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  • Sam Schofield

Banned adverts are a planned publicity strategy

Getting a TV advertisement banned is a sure fire way to generate publicity - in some cases, creating greater brand and product awareness than the original advert would have achieved.

The latest to benefit from inclusion on the Advertising Standards Authority's (ASA) naughty list (sorry... bad Christmas joke) is Deliveroo. The food delivery service had their ad pulled after more than 300 complaints from, presumably, disappointed customers who soon realised they couldn't order KFC and Dominoes as part of the same delivery. Deliveroo's advert had, apparently, given the impression this was possible.

The ad showed a woman taking a delivery from a Deliveroo driver at her front door and then distributing meals from various restaurants around the house from a single bag. At the end, she dives head first into the bag to retrieve the remaining items, like a fast-food Mary Poppins.

Whether getting the ad banned was the company's original intention or not, it has garnered news stories on every major outlet in the UK (here's the BBC's story).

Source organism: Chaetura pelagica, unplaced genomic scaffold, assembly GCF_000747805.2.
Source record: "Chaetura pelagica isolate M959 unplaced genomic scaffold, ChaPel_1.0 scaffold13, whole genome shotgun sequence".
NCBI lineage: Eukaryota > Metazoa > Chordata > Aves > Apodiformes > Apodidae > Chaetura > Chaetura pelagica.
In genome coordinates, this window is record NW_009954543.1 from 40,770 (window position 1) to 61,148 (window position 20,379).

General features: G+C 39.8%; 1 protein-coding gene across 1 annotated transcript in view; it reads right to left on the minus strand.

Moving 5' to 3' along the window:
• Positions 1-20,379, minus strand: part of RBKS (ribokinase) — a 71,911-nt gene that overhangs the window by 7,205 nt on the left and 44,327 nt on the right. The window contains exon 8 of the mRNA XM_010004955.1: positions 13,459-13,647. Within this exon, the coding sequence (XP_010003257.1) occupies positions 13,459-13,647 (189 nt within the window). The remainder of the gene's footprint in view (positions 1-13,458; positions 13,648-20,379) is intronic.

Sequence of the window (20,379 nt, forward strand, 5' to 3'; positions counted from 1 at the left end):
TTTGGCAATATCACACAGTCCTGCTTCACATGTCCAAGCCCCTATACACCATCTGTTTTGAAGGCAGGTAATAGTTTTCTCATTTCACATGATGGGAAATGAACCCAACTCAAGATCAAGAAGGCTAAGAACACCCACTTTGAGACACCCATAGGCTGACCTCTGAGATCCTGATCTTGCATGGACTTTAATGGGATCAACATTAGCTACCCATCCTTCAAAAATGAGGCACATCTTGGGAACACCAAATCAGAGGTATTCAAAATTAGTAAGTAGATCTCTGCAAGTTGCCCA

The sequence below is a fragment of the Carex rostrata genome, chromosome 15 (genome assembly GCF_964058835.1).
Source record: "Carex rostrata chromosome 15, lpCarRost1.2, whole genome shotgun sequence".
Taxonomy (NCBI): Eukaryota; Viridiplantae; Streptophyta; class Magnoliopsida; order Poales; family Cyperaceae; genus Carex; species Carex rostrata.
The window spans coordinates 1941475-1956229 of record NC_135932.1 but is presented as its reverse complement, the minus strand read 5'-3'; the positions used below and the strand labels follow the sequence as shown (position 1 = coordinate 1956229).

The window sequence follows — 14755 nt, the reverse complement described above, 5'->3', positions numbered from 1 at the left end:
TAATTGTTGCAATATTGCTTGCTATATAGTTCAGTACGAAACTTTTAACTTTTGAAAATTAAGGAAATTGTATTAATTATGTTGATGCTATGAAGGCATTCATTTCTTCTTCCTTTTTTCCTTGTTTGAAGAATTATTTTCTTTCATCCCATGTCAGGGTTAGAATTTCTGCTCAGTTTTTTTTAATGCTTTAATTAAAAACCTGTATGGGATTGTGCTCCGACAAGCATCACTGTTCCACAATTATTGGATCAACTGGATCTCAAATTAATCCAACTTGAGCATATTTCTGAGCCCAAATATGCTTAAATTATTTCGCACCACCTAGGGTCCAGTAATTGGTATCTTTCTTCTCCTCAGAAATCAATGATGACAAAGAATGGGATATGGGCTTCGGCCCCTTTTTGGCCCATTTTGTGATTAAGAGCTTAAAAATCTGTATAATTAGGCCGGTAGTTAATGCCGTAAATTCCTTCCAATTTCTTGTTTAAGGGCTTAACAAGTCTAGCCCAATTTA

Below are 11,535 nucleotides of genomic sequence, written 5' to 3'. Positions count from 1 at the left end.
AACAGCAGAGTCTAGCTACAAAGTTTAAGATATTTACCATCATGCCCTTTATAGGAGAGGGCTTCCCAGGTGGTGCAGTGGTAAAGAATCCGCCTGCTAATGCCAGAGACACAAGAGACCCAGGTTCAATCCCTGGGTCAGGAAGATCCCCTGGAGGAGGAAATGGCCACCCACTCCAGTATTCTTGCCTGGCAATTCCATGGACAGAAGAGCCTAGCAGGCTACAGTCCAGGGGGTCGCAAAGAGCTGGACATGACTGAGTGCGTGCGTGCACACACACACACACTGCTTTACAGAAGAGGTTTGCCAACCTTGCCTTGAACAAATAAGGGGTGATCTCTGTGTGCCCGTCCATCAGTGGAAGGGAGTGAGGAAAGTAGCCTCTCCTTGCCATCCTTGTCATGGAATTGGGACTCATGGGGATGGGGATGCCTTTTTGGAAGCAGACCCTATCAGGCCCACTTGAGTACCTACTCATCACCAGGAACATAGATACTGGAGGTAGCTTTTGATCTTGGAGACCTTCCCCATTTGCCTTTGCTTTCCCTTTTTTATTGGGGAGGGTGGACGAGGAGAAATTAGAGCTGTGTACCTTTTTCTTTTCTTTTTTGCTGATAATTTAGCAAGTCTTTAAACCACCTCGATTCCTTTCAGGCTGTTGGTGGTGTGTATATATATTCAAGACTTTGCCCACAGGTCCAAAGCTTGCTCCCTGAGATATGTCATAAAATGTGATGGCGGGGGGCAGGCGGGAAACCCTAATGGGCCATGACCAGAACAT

Getting ads banned has been a publicity strategy for years, of course. A prominent example from last year was Iceland's Christmas orangutan TV ad. The aim: cause a scandal to generate public interest, sparking an online petition and, subsequently, kick starting a viral story. The benefit: cutting advertising spend by hundreds of thousands or even millions of pounds while getting the ad seen millions of times despite never airing on television.

Iceland's strategy was a stroke of genius, as most people would sympathise with the plight of the orangutan, casting the ASA as the bad guys and the retailer as a champion of helpless creatures. Deliveroo's ad and subsequent ban doesn't quite carry the same emotional kick but it does a very good job of raising awareness of the various food outlets they ferry for in their distinct square rucksacks.

Causing controversy can be an effective publicity strategy but, as discussed in our last blog, the phrase "there is no such thing as bad PR" is absolute rubbish and there is such a thing as going too far.



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